In some ways, everything that these applications and connectivity power is not necessarily any different than we have always done, but the difference is scale. I can sit here and talk to you and tell you about my weekend and where I was and everything like that, and if I'm willing to do that, but if I post it on Facebook , now many more people can see it. Or if Google has tracked what I've done this weekend and somehow they use that information now , they can potentially use it in many different ways. My hope is that we do have the right conversation and dialog, we don't rush to legislation by legislators who maybe don't understand, and similarly, we need to hold companies accountable for transparency and having the honest relationship with their customers.

How are channel partners doing with IoT offerings through Juniper? Is there a lot of traction, or are they still trying to figure out how do they build on top of their traditional offerings?

I would characterize it as early. I think about our 20-year business with these partners. We're at the early stages of this. I mean, we do have some early customer success, but I would say that even within those it's not like I've seen one partner knock down 10 wins if you will or opportunities around that. It's been scattered around opportunities that have arisen. Partners have stepped up to address those opportunities, so I say it's definitely early. The big focus for us is, like I was saying earlier, about being clear on the use cases we go after, then being as clean as we can about packaging that. In some cases, we'll lead that conversation with the partner. In other cases, maybe they're already headed down the path and they just say, "hey Juniper, what do you got?" And we slipstream into what they're already doing, which is great. I'd characterize it as pretty early, but the interest is growing because the opportunities are growing, and they're seeing that, so they're turning to us, and I'm sure others, to ask, "what can we do to help?"

Can you give an example of how an IoT deployment can come with both financial incentives and quality-of-life improvements?

One of the interesting ones is Ireland's Marine Institute. It's basically this organization in Ireland that has sensors underwater and they're monitoring marine life, their natural resources and there's a little element of coastline monitoring as well, a safety and security element of it. So that's a really interesting one where that's quite costly to do if you're sending divers down, so there's a completely obvious business case to do it in that way, although it's an upfront investment. [But it's also about] quality of life for the environment, but also for the citizens as well. We're involved in smart cities and other things too, but this one I thought was a very unique use case. I also like the fact that we've got Juniper stuff deployed at the bottom of the ocean. I can't think of one [deployment] where you don't some element of both [financial and quality-of-life incentives]. The financial element is kind of the table stakes to get the deployment and funding approved, but then ultimately, it's delivering that as well, some type of quality of life. It could be for a company trying to increase efficiency of their employees and eventually bottom line.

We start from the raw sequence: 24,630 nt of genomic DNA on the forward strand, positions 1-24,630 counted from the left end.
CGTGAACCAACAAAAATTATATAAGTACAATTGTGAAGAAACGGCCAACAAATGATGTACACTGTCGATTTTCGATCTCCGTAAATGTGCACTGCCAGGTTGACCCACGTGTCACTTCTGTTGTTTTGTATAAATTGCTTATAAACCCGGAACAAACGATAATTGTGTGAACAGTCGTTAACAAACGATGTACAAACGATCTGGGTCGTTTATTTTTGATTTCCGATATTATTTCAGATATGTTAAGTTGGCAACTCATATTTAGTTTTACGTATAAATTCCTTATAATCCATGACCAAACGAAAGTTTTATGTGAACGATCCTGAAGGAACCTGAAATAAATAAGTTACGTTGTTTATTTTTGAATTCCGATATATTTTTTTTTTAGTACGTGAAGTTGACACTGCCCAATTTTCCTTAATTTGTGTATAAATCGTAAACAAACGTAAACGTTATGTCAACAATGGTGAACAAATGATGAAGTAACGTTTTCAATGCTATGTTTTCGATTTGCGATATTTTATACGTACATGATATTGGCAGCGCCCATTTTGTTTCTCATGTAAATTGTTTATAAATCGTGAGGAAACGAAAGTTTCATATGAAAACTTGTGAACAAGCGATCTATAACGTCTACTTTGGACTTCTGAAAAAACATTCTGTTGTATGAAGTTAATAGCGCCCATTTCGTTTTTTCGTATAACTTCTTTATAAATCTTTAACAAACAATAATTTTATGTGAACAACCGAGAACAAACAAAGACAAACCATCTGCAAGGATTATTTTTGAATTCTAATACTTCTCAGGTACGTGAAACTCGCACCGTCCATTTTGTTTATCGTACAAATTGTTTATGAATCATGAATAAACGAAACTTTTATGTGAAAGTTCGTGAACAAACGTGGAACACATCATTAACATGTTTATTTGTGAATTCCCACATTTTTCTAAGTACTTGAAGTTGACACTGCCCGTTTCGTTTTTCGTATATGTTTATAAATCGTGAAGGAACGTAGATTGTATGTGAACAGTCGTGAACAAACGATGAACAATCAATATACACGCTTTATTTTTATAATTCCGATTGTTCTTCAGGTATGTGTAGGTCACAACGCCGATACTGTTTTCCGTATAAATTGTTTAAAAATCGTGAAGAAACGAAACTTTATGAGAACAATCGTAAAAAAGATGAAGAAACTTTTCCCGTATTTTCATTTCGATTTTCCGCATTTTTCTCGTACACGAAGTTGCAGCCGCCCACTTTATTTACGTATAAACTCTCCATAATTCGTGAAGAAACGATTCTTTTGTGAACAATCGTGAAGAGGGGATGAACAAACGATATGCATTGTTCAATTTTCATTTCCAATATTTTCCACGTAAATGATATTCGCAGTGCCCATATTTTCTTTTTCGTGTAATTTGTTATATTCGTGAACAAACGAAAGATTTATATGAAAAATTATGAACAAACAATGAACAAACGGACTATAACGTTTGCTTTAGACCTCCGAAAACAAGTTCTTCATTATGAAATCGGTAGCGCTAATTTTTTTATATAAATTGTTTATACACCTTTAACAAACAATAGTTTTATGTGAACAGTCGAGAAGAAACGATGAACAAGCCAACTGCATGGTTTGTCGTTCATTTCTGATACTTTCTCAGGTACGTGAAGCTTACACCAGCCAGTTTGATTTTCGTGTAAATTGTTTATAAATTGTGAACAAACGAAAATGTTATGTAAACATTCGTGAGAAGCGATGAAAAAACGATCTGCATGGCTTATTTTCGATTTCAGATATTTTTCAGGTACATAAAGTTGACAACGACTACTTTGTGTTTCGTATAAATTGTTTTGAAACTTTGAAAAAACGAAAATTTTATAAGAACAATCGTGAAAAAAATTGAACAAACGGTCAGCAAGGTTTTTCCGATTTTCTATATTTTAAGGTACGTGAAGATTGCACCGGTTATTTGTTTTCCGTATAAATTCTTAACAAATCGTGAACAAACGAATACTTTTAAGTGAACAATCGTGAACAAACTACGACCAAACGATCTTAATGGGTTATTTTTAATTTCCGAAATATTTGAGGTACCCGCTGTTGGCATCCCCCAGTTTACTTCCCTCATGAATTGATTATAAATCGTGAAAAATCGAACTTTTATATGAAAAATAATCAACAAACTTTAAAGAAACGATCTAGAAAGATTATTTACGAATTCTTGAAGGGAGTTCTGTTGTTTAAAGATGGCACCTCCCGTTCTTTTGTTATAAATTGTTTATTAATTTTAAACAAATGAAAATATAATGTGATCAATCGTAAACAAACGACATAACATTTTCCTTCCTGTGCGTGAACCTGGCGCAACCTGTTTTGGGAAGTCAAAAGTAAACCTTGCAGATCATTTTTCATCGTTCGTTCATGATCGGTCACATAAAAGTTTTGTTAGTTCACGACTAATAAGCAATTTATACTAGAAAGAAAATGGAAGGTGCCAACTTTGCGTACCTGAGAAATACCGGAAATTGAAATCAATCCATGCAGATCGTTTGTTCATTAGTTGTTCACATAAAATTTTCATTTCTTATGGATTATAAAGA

Has the channel program evolved in how you're talking to partners?

I would say probably not for IoT specifically, but where it has evolved are a couple key dimensions. One around the cloud, and cloud plays a big role in IoT deployments as well, thinking about where your application and monitoring sits and how you communicate with an endpoint back into that. So we've done a lot around that infrastructure because that's a huge opportunity for us. The other area is automation, so helping our partners understand how to automate infrastructures becomes huge in an IoT environment where you're dealing with such a huge volume of endpoints and how you automate the monitoring and managing of that. So we've done that. [For security, we're] talking about using the entire network as a detection and enforcement mechanism, which is particularly critical for IoT.

What is the IoT-related company you're most excited about, right now?

I think IBM is doing some really cool things. They've had this vision for a long time. I really appreciate someone when they're a leader and they're stepping out. I won't say they made IoT the thing, but they were one of the shapers of how we think about this now. So I've been really impressed with what they've done and some of the applications that they've done. And frankly the upfront investment, a little bit of if we build it, they will come. type approach that they've taken, which is a little bit out over their skis and a little bit of taking a risk, but I think it's the right one. Because of that, they're recognized as a leader and certainly there are occasions we have to partner with them, and we value those significantly.

Where are the next big opportunities in IoT?

Where I think the opportunity is: I think we're going to get from that kind of deep single deployment to broad-scale deployments. And that's both scaling a given application in greater number and density, if you will, and that's multiple applications. I think we're just scratching the surface about, "OK ,if I truly have 'everything connected' as a city or whatever, what can that empower for the users, be they employees or citizens or whatever." I think there are probably some things we haven't thought through back to the quality of life thing. Now there is still that calibration of what's OK, so I think that's going to be the conversation we need to have. I think at least the technology will enable us to do some very interesting things to get more efficient, to improve quality of life, to improve safety and security in ways that I think people will be very interested in.